David Farragut

Introduction

David Farragut (1801-70) was an accomplished U.S. naval officer, who received great acclaim for his service to the Union during the American Civil War (1861-65). Farragut commanded the Union blockade of Southern ports, helped capture the the Confederate city of New Orleans and provided support for General Ulysses S. Grant’s siege of Vicksburg. Farragut is best known for his victory at the Battle of Mobile Bay in August 1864, during which he commanded his fleet to ignore Confederate defenses in the harbor, famously proclaiming “Damn the torpedoes, full speed ahead!”

Farragut was befriended as a youth in New Orleans by Captain (later Commodore) David Porter (of the U.S. Navy), who adopted him. Farragut served under Porter aboard the frigate Essex in the War of 1812; this vessel captured so many British whaling vessels that Farragut, then age 12, was put in charge of one of the prize ships. By the age of 20 he was already an accomplished ship’s officer. In 1823 he served under Porter in a squadron that suppressed pirates in the Caribbean. He was given his first independent command in 1824.

In December 1861, after many years of routine service, Farragut was assigned to command the Union blockading squadron in the western Gulf of Mexico with orders to enter the Mississippi River and capture New Orleans, a port through which the South was receiving much of its war supplies from abroad. Although the War Department had recommended that he first reduce the two forts that lay some distance downstream of the city by mortar fire, he successfully carried out his own, bolder plan of running past them with guns blazing in the dark (April 24, 1862). His naval force then destroyed most of the Confederate river squadron that was stationed just upstream of the forts. Troops from Union transports could then land almost under Farragut’s protecting batteries, resulting in the surrender of both forts and city.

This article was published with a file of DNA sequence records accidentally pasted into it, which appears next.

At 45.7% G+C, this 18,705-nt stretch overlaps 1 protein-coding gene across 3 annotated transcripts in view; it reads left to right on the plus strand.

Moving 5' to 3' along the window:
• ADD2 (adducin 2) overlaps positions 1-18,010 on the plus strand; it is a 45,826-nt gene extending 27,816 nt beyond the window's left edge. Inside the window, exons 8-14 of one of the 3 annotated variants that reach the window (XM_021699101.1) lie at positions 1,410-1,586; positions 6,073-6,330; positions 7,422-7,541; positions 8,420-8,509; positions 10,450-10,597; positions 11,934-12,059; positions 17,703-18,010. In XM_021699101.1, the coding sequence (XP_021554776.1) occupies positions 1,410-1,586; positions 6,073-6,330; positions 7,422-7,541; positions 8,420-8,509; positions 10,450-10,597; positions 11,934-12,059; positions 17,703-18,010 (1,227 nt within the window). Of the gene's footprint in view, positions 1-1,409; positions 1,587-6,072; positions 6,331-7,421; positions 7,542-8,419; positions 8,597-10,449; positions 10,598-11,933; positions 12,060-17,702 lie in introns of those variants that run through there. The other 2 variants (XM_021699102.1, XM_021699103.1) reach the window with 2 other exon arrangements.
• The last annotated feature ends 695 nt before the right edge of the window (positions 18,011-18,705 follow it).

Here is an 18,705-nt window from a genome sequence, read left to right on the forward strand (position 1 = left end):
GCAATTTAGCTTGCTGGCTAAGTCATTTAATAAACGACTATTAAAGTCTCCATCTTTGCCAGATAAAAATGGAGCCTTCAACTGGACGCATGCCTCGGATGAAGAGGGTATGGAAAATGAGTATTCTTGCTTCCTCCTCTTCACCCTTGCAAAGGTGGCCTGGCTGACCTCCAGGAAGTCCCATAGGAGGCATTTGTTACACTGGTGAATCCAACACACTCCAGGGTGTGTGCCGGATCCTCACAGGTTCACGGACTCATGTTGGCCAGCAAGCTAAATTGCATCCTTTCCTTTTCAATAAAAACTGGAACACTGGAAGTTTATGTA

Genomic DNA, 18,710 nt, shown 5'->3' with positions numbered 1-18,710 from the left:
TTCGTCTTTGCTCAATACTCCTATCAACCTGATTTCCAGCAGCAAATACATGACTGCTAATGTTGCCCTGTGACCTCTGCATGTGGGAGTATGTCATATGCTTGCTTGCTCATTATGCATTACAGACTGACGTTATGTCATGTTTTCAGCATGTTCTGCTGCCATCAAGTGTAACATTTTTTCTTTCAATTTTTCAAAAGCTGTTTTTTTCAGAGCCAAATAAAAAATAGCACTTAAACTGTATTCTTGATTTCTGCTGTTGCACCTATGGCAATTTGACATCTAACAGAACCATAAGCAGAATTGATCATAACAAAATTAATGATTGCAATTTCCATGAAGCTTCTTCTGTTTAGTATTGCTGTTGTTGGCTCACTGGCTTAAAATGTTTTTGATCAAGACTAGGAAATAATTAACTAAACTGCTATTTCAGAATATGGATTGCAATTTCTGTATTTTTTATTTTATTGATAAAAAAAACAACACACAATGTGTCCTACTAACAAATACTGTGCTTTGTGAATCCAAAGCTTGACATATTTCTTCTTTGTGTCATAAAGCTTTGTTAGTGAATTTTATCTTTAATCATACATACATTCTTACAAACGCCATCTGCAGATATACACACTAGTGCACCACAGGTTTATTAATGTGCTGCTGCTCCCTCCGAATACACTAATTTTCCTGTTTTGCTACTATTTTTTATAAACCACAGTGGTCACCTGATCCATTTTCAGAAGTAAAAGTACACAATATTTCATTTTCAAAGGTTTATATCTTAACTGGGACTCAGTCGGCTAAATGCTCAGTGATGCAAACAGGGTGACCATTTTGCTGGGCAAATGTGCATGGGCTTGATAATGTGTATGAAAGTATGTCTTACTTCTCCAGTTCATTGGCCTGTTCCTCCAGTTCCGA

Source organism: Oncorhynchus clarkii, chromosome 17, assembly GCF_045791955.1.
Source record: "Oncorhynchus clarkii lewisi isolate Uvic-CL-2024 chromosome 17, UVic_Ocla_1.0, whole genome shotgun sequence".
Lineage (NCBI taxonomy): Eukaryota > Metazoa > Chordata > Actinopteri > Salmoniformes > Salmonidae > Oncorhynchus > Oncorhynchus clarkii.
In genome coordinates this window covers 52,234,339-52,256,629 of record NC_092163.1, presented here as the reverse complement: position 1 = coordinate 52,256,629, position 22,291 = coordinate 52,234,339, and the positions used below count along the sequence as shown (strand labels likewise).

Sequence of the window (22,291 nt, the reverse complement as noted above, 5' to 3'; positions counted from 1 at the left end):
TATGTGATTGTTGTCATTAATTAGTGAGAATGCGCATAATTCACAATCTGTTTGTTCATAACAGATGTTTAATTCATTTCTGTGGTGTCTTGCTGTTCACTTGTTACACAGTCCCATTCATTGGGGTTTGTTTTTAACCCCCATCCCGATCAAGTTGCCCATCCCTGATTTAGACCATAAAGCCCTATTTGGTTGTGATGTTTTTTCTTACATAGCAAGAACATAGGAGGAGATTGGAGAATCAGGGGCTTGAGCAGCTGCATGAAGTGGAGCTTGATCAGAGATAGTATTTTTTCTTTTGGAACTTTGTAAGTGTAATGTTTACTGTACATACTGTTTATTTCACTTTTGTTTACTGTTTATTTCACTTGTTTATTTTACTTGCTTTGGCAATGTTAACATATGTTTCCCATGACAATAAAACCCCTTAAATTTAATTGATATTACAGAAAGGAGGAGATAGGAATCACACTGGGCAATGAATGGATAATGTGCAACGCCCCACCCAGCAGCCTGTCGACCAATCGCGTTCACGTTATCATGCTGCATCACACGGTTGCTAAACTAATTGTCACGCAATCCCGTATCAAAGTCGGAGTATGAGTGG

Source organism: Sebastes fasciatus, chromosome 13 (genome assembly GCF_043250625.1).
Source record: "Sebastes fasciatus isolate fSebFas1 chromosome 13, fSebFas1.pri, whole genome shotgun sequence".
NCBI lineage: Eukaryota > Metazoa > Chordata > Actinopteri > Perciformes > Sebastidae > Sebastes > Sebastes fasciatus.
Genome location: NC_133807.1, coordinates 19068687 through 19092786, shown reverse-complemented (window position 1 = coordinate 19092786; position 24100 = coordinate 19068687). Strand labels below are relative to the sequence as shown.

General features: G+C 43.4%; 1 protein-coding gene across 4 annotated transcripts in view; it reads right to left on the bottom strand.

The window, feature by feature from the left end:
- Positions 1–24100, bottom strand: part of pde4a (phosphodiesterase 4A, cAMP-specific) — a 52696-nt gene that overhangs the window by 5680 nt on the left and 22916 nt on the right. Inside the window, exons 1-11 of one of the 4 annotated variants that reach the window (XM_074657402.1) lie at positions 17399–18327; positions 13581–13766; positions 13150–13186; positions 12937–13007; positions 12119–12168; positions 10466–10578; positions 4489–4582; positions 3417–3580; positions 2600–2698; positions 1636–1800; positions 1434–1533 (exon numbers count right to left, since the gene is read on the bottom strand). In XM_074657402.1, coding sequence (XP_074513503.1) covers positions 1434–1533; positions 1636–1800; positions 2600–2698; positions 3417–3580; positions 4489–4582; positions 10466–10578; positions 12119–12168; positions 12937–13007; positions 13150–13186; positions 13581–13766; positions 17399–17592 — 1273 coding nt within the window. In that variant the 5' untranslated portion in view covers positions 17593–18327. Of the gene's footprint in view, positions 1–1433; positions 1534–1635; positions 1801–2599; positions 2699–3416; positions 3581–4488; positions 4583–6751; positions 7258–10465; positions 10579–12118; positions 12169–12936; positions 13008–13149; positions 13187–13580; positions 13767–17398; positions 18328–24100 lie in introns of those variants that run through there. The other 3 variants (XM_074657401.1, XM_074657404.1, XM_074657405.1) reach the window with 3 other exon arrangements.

The following year, when General Ulysses S. Grant was advancing toward Vicksburg, Miss., Farragut greatly aided him by passing the heavy defensive works at Port Hudson below the Red River and stopping Confederate traffic below that tributary. Vicksburg fell in July 1863, and the entire Mississippi River was soon in Federal control.

Farragut next turned his attention to Mobile Bay, Ala., which was defended by several forts, the largest of which was Fort Morgan. A line of mines (“torpedoes”) on one side of the bay’s channel obliged any attacking ships to pass close to Fort Morgan on the other side of the channel, and the Confederate ironclad Tennessee was also stationed in the bay. Farragut’s force entered the bay in two columns (Aug. 5, 1864), with armoured monitors leading and a fleet of wooden frigates following. When the lead monitor Tecumseh was demolished by a mine, the leading wooden ship Brooklyn stopped in alarm, and the whole line of ships drifted in confusion under the very guns of Fort Morgan. As disaster seemed imminent, Farragut shouted his famous words, “Damn the torpedoes, full speed ahead!” to the hesitating Brooklyn. He swung his own ship, the Hartford, clear and headed across the mines, which failed to explode. The rest of the fleet followed and anchored above the forts. Then the Tennessee emerged from the shelter of the fort and, after a hard fight during which it was repeatedly rammed, surrendered. The forts were now isolated and surrendered one by one, with Fort Morgan the last to do so. This battle was the capstone of Farragut’s career, but poor health precluded further active service. Having become a rear admiral in 1862 and a vice admiral in 1864, he was made a full admiral in 1866. He went the next year to Europe and paid ceremonial visits to the seaports of the great powers.

Article Details:

David Farragut

  • Author

    History.com Staff

  • Website Name

    History.com

  • Year Published

    2011

  • Title

    David Farragut

  • URL

    http://www.history.com/topics/american-civil-war/david-farragut

  • Access Date

    September 16, 2014

  • Publisher

    A+E Networks